Question for discussion:  How do you best deal with other developers that are constantly asking for your help?

#6: Assume everything, especially when you think it’s common sense

to save time lets just assume i know everythingFor most assumptions, you don’t need to get a green light from customers beforehand.  For the assumptions that do require a green light beforehand, however, just do what you think is best rather than what the customer is actually asking for, because you know better.  It’s also important to always talk before you listen. Be opinionated!  Never seek to understand the customer’s needs.  Never engage in reflective listening.  And whatever you do, forget the Platinum Rule (treating others the way they want to be treated) – it’s overrated.

But seriously. This habit comes down to setting requirements that are well understood by all.  Always restate to the customer what you’re planning on in a language they can understand–getting buyoff earlier saves you a ton of heartache down the road.

So many customers hate being bogged down with the technical details of a requirement, and often will tune you out when you start talking about them.  Every implementation detail doesn’t necessarily need to be discussed, but the goals of the implementation do.  Explain the strategy to the customer, not the tactics.

Get your PM’s (both project and product) involved in what you’re trying to accomplish at each sprint, even if you have to by force at times.  Far too many managers use the “truck-order-delivery” mentality or some form of the waterfall approach when it comes to software deliverables, and this can lead to disastrous results.  In the blog article referenced above from shirky.com, it mentions that “…the vision of technology as something you can buy according to a plan, then have delivered as if it were coming off a truck, flatters and relieves managers who have no idea and no interest in how this stuff works….it’s also a breeding ground for disaster.”  While it’s important for the highest management levels to see the bigger picture and have more of a bird’s eye view of the product, this should never be the case for project and product managers.

Almost 99% of the time, you will be given incomplete requirements, or wishy-washy ones at best. A vision is not a plan, just as a high-fidelity screenshot with lots of pretty graphics is not a website.  Form follows function.  Often times you need to be the one to gather requirements, because either the customer doesn’t know exactly what they want, they don’t want to get bogged down with the details, or they simply don’t know the right questions to ask.  Requirements should be based off a consensus between you and the customer, not one-sided.  Embrace agile, embrace change without too much scope creep, and stop testing in production!  Get feedback as early as possible in the chain.

It’s also important to utilize different points of view when it comes to setting requirements.  Not only end-users, but especially BA’s (if you’re lucky enough to have one), other subject-matter experts, as well as product managers should be a part of the process.  Again–setting requirements should be a team effort.  Software engineers are creators just as much as they are builders.  Everyone needs to be involved in the decision-making process.

Question for discussion:  So many customers only want to evaluate things in a production-like environment.  How can we help to ensure early feedback in a more agile way?  How do you best establish requirements for a software project?

#7: Try to over-complicate everything, because purism is king, and you’re awesome

image008

Prematurely optimize your code to adhere purely to every SOLID principle 100% of the time.  Take a philosophical, over-idealistic approach, and always do stuff you just read in that really great academic book from a lifetime CS professor with no practical experience (no offense to CS professors).  Never give in to balancing principle and practice.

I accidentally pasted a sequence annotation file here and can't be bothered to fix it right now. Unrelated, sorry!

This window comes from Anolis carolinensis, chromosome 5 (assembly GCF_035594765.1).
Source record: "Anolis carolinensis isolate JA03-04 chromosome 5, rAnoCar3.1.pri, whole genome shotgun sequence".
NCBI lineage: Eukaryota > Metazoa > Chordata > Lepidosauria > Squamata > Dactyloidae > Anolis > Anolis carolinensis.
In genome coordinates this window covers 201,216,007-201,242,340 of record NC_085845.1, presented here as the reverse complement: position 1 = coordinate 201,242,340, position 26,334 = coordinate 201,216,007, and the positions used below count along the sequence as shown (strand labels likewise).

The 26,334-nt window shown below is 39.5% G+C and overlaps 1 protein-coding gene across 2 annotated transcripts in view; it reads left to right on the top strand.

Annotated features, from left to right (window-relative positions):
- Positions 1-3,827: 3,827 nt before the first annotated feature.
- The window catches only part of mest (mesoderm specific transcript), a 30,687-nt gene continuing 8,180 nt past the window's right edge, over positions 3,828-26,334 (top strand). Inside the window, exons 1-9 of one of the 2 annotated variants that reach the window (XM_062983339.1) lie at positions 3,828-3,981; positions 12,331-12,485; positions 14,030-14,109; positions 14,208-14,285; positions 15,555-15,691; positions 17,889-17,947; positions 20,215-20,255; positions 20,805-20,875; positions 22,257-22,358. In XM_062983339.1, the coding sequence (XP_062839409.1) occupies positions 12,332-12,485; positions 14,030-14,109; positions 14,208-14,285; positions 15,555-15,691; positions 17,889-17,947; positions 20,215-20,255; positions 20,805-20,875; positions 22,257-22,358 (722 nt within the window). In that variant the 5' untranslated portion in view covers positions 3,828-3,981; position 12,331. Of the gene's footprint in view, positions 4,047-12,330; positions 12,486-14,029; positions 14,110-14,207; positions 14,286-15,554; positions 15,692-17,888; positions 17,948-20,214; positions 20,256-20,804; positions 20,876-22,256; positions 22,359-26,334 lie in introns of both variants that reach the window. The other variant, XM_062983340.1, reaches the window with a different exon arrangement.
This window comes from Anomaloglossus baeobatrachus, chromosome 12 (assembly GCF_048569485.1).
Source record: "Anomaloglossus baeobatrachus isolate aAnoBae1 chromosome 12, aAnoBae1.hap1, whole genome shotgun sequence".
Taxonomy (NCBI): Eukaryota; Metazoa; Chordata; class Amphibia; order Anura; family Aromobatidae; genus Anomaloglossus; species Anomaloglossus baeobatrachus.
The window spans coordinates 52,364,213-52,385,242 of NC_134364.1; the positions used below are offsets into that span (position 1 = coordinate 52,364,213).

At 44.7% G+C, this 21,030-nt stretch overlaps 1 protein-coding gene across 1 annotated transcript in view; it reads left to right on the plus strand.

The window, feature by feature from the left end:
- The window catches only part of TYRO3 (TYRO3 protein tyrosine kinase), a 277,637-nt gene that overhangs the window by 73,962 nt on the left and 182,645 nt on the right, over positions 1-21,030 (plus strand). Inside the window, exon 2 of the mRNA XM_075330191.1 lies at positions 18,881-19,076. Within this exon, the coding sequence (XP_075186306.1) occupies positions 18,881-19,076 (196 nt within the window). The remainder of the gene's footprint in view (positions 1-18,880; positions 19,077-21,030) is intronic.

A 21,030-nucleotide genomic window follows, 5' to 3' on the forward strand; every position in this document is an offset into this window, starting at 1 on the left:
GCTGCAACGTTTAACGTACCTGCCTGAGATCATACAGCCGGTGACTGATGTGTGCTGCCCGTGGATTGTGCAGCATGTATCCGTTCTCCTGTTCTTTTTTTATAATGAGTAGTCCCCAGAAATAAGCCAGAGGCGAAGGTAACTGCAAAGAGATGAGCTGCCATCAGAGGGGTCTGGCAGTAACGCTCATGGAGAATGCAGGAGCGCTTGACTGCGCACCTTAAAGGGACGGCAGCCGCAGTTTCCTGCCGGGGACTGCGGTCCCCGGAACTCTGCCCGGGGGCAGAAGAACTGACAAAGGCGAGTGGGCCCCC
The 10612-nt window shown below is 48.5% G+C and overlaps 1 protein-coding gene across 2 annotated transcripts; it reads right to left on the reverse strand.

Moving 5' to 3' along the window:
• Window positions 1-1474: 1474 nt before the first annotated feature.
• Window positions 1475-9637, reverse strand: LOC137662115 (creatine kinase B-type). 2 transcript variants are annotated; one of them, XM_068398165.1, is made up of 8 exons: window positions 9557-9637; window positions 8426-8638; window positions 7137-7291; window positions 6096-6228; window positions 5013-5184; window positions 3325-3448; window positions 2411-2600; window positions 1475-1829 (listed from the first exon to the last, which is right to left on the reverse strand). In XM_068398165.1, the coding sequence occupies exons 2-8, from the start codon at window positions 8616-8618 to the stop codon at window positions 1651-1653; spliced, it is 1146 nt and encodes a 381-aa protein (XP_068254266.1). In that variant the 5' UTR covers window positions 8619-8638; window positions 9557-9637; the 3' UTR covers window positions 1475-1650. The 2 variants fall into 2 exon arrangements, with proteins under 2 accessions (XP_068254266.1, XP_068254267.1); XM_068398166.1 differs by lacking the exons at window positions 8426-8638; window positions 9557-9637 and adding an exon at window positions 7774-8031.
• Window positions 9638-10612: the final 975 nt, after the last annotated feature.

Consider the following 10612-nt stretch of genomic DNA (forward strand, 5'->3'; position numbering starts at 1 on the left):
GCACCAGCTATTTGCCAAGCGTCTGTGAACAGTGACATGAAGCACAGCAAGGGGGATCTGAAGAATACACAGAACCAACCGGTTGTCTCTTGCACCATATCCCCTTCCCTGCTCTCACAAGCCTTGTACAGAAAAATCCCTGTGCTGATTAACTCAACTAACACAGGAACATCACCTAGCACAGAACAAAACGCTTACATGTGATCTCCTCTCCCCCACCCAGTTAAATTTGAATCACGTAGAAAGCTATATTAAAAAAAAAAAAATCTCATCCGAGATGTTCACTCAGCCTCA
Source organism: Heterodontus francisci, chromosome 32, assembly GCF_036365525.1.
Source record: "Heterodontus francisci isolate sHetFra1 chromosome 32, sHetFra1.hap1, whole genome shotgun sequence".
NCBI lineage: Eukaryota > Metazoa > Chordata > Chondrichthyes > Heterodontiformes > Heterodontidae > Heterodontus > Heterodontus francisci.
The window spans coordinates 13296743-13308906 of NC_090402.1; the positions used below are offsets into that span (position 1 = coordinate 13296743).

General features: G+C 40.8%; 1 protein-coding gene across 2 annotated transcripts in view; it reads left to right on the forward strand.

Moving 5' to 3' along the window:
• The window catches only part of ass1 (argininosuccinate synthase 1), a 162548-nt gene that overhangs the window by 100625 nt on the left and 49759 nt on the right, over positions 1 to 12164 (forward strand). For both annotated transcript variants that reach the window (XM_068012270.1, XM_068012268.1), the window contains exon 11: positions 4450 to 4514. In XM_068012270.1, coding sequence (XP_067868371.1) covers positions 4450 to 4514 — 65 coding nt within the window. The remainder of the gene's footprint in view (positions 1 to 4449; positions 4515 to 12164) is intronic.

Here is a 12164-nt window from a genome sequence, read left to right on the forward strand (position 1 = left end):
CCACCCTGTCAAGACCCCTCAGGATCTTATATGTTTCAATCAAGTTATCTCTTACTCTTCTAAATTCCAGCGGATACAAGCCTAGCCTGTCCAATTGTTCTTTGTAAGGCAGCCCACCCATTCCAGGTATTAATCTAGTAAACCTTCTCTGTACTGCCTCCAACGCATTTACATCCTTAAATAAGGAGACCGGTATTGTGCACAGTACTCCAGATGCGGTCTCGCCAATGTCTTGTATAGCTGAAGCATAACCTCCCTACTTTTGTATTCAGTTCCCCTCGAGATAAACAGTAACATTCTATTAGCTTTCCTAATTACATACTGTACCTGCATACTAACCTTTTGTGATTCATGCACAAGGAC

Make sure the next guy looking at your code (which will probably be you) will have to ask you for clarification on what the heck the code is supposed to be doing. This is because your code needs to make you look smart–so smart that if nobody can maintain it due to its complexity, you can smile knowing you’ve accomplished your goal.  Hooray for job security!  You’re the best now!

But seriously. This all comes back to the KISS principle.  Premature optimization is the root of all evil.  In addition, I’d rather copy and paste some logic twice then having to spend hours architecting a more dynamic solution just to handle two use-cases.  Give me a third use-case for a copy-paste, and only then will I seriously consider a more dynamic solution.

It’s important to remember that it’s not really about the code, it’s about the business, and understanding why you’re being paid.  You’re being paid to solve business problems, not just to write awesome code. Far too often I’ve seen grandiose ideas, plans, or visions that look great on paper, sound great in a team meeting or a lecture, but simply fail to live up to the hype in reality.  Large, enterprise-level application code bases will always have technical debt and are never perfect.  The reality is that every programmer comes to the codebase with a certain style of doing things, and with varying levels of experience.  Rough consensus and working code is important.

Don’t get me wrong, I’m all for SOLID principles and design patterns, but these should only be utilized where the objectives are clearly understood by all, and where it’s going to add the most value to the application.  The biggest cost factors with purism is complexity (and sometimes performance), not to mention another developer only being able to understand what’s going on in the code after a lengthy architecture presentation by a senior dev. Try to balance principle and practice.  Extremes to one end or the other are usually bad.

Question for discussion:  How do you best balance principle and practice when it comes to writing clean code?

Bringing it all together

In summary, the main thing that all of these habits have in common is ego–more specifically, learning to control your ego by checking it at the door.  They also have to do with managing your own personal brand and being a balanced person.  In managing your brand, as Turnure put it, it’s important to realize that you have a user interface.  If people don’t know what you can do or how well you do it, how will they know to hire you?  How are you marketable at that point?

So go out there and be passionate about your work, your brand, and above all, don’t be grumpy.